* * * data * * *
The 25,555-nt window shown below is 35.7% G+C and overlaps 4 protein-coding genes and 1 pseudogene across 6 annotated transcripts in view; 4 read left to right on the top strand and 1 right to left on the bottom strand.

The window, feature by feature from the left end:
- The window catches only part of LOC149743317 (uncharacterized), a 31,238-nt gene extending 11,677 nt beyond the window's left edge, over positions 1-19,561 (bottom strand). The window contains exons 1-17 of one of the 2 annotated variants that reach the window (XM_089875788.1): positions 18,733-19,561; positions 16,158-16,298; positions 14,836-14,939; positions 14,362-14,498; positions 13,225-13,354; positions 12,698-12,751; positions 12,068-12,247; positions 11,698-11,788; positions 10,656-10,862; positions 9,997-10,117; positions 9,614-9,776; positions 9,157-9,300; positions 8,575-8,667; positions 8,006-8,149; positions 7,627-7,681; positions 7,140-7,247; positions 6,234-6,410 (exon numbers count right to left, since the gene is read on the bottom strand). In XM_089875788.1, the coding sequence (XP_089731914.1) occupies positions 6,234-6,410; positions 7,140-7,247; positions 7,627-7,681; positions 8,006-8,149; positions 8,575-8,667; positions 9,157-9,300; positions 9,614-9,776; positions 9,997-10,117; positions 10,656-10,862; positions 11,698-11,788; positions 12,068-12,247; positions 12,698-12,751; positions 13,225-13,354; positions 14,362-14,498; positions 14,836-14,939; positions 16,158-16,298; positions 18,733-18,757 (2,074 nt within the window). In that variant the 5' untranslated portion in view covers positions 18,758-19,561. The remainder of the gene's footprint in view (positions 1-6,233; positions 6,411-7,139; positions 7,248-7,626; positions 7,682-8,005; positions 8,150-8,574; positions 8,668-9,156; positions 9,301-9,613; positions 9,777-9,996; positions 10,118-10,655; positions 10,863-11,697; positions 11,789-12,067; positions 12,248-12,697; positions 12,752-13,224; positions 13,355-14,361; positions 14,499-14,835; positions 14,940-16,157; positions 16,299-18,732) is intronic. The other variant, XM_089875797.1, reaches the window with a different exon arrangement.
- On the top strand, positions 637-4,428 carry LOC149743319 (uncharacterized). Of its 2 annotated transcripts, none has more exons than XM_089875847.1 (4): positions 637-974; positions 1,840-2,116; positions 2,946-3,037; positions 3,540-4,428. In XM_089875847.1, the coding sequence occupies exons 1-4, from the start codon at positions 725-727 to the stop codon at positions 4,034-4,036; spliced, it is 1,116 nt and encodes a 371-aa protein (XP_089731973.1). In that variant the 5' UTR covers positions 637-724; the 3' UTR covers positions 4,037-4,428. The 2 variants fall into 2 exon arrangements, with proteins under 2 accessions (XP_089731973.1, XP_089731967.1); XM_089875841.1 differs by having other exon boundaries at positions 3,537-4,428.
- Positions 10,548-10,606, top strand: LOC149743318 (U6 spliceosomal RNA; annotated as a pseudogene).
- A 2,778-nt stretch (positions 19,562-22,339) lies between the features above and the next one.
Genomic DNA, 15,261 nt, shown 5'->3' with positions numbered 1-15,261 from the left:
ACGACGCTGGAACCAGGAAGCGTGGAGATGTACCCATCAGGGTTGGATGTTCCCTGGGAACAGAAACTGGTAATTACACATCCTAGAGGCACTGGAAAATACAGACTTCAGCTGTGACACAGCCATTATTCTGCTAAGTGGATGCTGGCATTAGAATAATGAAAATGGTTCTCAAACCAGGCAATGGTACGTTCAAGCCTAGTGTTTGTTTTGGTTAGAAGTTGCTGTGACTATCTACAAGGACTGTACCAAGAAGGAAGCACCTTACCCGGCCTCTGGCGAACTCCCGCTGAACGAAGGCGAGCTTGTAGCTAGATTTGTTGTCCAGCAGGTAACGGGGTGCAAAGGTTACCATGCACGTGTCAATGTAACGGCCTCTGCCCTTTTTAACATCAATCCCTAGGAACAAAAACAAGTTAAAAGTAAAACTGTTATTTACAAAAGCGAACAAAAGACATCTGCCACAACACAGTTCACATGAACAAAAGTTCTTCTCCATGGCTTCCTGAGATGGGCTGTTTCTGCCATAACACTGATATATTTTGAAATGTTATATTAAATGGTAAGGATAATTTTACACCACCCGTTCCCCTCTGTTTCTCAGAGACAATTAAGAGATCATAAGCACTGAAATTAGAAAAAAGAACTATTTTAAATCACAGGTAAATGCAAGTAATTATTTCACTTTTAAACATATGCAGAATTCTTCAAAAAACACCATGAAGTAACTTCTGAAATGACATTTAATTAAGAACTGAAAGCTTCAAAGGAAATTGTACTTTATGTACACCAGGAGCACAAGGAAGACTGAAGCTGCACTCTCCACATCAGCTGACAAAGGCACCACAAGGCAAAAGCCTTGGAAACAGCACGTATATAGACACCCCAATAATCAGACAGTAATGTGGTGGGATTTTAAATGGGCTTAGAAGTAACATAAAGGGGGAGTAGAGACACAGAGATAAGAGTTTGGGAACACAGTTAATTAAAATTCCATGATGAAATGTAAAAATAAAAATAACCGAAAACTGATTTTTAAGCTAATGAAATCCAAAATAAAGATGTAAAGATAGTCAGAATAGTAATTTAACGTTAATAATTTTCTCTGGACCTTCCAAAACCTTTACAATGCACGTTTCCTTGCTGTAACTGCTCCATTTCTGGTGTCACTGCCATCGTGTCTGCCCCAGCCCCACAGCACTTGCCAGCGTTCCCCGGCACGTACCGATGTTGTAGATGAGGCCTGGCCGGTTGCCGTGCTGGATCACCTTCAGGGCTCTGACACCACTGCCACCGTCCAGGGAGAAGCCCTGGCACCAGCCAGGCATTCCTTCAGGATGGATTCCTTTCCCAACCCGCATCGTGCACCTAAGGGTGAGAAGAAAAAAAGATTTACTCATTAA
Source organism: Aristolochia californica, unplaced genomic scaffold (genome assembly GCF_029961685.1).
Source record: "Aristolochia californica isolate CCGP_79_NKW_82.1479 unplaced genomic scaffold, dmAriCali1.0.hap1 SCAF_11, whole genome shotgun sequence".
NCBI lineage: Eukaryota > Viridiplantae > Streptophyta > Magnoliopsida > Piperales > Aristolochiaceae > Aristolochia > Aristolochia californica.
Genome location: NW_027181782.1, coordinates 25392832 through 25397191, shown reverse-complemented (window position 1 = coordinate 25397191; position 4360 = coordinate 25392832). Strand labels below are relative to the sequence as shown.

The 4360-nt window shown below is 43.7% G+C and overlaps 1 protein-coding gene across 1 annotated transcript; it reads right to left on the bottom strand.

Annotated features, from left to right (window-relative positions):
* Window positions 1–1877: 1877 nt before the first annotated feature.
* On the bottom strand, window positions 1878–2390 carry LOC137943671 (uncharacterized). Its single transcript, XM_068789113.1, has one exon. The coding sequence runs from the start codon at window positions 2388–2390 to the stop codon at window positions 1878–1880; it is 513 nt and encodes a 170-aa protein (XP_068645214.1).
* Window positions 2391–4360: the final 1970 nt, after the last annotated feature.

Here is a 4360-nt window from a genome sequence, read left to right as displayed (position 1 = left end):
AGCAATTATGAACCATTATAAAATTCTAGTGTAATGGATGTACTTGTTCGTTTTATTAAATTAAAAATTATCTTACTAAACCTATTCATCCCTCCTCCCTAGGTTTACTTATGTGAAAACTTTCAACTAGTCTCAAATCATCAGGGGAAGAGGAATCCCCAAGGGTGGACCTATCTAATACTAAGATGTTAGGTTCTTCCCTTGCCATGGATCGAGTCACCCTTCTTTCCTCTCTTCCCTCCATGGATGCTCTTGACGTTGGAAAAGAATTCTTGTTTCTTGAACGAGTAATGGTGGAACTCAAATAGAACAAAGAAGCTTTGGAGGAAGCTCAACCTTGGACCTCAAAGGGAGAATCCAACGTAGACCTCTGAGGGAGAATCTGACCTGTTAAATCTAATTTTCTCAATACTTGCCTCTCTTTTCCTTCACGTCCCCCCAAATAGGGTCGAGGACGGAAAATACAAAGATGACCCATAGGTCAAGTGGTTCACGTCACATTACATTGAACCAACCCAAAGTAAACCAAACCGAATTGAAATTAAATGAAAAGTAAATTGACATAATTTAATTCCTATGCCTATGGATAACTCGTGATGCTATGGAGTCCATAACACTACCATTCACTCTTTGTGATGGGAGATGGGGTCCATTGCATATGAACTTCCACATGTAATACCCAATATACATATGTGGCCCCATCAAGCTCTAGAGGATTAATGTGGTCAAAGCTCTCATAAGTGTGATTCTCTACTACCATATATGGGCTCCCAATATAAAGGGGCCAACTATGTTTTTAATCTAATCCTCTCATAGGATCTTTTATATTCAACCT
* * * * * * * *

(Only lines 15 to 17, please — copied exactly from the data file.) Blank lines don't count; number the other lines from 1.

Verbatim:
* Window positions 1–1877: 1877 nt before the first annotated feature.
* On the bottom strand, window positions 1878–2390 carry LOC137943671 (uncharacterized). Its single transcript, XM_068789113.1, has one exon. The coding sequence runs from the start codon at window positions 2388–2390 to the stop codon at window positions 1878–1880; it is 513 nt and encodes a 170-aa protein (XP_068645214.1).
* Window positions 2391–4360: the final 1970 nt, after the last annotated feature.